Ahh, he's Gee-Or-Geous, isn't he? So, a bit of his background...
I started taking violin lessons only about... *counts* 20-21 months ago, after spending 7 years on the piano solid. In between there, of course, I picked up my other instruments: a hammer dulcimer (12/13), a pixie harp (2.5 octave lever harp), a mountain dulcimer (a gift), and guitar. Piano is still my first love, and the place that I do most of my compositions, although I do compose for harp often enough. Anyhow!
So I'd wanted to play the violin years before I ever wanted to play the piano, but we had a piano, so that's what I played. I don't regret it. But it has been lovely to finally get a chance to go after this dream. So I started lessons, and played on a rental for, oh... about 9 months, before buying my own violin. I tried several at two different stores, ended up bringing home four, checking them out, getting a feel of them, and...the decision was made for me. I loved this guy, because of the deep German sound, stronger, as opposed to a brighter Italian or French sound. And so I named him Allemande.
He's nothing really special in real life, just my own, my precious, but by some obscure maker in Europe somewhere and VERY cheap as violins go, ya know... But I love him anyway. I'm sure if I was only a better player, I could make him sing.
So all of this going on about 6 weeks after I finished my novella, Passages, and was wondering what to do with myself until editing in Summer Workshops. And then I read an article about a group of about 20 squatters living in numbers 94 and 95 in Park Lane, London. Yes, THE Park Lane, with the mansions and Hyde Park just across the way. That idea Just Fired Me like MAD. And here was Allemande, all shiny and new and needing a story written about him.
That was the sound of inspi(ration) hitting me Like A Brick, on the night of March 9th. In a week, the story was planned, mapped, and researched. And in a total of three months, I wrote a novel, titled Allemande.
Allemande went on to win 3rd Prize in the One Year Adventure Novel 2009 contest, and has received mostly rave reviews from its readers. If I ever got a book published, I'd want it to be this one. I put my soul into this book, that is, what soul I had left after pouring most of it into Passages (I'll never be the same after that). If you'd like to read the whole thing, you can go to the OYAN website and click on the Showcase link at the left side, and you'll find it there. Until then, here's a little blurb, from the middle, which tells the "alternate story" of Allemande. That is, Book-Allemande's history.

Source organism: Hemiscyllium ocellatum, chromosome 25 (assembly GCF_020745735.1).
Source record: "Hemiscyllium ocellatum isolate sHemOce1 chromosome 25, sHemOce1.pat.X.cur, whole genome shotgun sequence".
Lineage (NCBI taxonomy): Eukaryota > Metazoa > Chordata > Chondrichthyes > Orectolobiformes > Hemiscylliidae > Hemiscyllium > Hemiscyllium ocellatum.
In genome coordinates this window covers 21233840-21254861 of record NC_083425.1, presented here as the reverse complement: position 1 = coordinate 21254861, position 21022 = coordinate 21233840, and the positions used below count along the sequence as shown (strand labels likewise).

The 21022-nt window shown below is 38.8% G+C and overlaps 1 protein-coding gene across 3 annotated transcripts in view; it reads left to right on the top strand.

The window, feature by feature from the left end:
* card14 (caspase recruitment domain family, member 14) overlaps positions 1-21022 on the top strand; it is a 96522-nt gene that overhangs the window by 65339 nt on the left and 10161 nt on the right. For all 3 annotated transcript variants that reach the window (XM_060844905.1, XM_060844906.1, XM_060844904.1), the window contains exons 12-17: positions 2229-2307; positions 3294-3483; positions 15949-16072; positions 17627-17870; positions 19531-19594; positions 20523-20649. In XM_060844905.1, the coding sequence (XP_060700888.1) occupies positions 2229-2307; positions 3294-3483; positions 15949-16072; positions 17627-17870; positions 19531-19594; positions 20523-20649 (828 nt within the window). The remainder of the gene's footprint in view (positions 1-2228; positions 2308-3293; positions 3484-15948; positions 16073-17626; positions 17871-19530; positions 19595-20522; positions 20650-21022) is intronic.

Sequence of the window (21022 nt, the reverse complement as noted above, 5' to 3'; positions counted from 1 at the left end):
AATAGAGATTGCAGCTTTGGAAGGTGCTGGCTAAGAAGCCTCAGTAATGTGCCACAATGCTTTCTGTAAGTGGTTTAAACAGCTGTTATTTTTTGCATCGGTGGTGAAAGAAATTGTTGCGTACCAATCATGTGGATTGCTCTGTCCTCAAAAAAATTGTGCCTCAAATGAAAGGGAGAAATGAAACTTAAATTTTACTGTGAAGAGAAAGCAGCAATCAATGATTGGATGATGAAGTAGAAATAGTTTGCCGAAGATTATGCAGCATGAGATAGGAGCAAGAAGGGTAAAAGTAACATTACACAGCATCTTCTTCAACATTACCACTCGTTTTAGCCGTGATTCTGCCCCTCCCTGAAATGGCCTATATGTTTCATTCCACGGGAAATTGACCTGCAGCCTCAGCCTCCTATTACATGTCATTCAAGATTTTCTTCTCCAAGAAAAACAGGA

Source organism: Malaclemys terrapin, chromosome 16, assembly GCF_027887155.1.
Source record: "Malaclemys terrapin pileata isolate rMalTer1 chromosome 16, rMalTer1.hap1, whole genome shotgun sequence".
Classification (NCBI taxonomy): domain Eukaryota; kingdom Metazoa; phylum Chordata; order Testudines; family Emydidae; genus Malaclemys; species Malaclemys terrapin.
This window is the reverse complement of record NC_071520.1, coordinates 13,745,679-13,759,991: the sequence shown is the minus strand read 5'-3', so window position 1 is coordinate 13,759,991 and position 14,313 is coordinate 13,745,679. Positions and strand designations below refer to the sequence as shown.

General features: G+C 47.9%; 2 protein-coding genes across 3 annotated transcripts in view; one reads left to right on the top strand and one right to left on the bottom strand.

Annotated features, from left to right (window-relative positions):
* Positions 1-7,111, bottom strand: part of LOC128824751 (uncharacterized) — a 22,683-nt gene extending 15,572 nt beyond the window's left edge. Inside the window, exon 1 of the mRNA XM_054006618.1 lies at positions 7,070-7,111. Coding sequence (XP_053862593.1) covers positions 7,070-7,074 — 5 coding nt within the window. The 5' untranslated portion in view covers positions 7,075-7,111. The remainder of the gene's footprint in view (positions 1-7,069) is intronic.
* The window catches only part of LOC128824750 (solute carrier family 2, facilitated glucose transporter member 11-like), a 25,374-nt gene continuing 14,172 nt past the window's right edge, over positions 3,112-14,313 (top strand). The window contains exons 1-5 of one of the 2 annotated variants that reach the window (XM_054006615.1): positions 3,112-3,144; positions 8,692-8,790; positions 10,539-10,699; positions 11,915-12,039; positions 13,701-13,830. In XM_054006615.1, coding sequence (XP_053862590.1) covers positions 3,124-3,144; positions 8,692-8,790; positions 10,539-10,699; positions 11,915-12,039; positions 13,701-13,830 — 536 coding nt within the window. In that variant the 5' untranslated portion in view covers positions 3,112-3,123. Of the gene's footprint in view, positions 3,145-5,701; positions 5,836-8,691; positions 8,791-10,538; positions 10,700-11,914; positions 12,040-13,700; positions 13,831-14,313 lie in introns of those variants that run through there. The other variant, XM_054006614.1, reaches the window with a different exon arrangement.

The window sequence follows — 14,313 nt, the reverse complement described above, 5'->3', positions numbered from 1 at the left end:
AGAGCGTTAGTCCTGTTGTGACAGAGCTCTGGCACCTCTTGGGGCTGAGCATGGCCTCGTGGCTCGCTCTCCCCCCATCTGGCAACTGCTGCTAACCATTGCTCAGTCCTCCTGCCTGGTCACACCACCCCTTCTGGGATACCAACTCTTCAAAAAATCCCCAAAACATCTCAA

I still love this book, which is saying something after one has spent every waking and sleeping thought with something for 6 months. But that's the story. And that's Allemande.“How did you get Allemande, Morceau?” I asked. I pushed “Allemande” out quickly, dropping the word, afraid to mention it.He wasn’t angry, and even the tone of his voice stayed the same. “It was…magic, really,” he said thoughtfully.I smiled cautiously.“I mean, it seemed like a miracle,” he continued. “I was in a little town way down in the south of Sussex, on a street corner. I was walking down the pavement, when I looked up into a store window and saw an…accordion.”“An accordion!”“Well, yes, at first. I’d considered taking a few accordion lessons at the time, so I went into the shop—it looked like an antique store—and asked about the accordion. The man went to get it out of the window display, but as he carried it back, he tripped over an ancient Persian-or-something rug and tumbled into a mass of objects. Out of the chaos, a violin case hurtled through the air and I dove through a glass cabinet door to catch it. That’s how I got this scar….” He put my hand on his wrist and I felt a knotted, twisted line under the skin. “Anyhow, that’s how Allemande and I met. I told the man I didn’t want the accordion anymore, and he was quite upset with me, so I had to pay nearly double for the violin, but it didn’t matter. I hardly noticed the lost of the money and the walk back to my flat, though I must have nearly been run down several times with my head so far up in the clouds. In my flat, I tuned her up and just the moment I plucked the D string, I knew she was magical. I could hardly wait to get a bow on her, and when I did, out came the song.”The song. I knew the one. The one I’d first heard him play—that wild, visceral melody. I wasn’t sure if it was a pagan sort of madness, but it was beautiful enough to be angelic.“And now, if you’ll excuse me,” he said. “I owe the dogs a stroll.”He brushed past me out the door, and Viola pushed herself out of her chair with a creak. When she spoke, I knew her arms were crossed just by the sound.“And he hasn’t written a thing since,” she said. Her voice was cynical, but I could imagine it a little mournful. “Not a measure, not a note. No, it was his one thing, and now he’s dry. Dry as rosin dust on an empty stage.”I stood still, unmoving, face down, after she followed him through the door, leaning my back against the wall and thinking of a world of dry, dry dreams.
Not much else on my mind today. Homework, a quiet day at home with tea and music mainly. Wicking of speech [[Amziism/Spoonerism = Speaking of Which]], I just heard this song on the radio, by Francesca Battistelli, so go listen to it!
Hoping you all have a wonderful Tuesday, with lots of tea and music and lovely stories that need to be told to the world!
AMZi x x x x x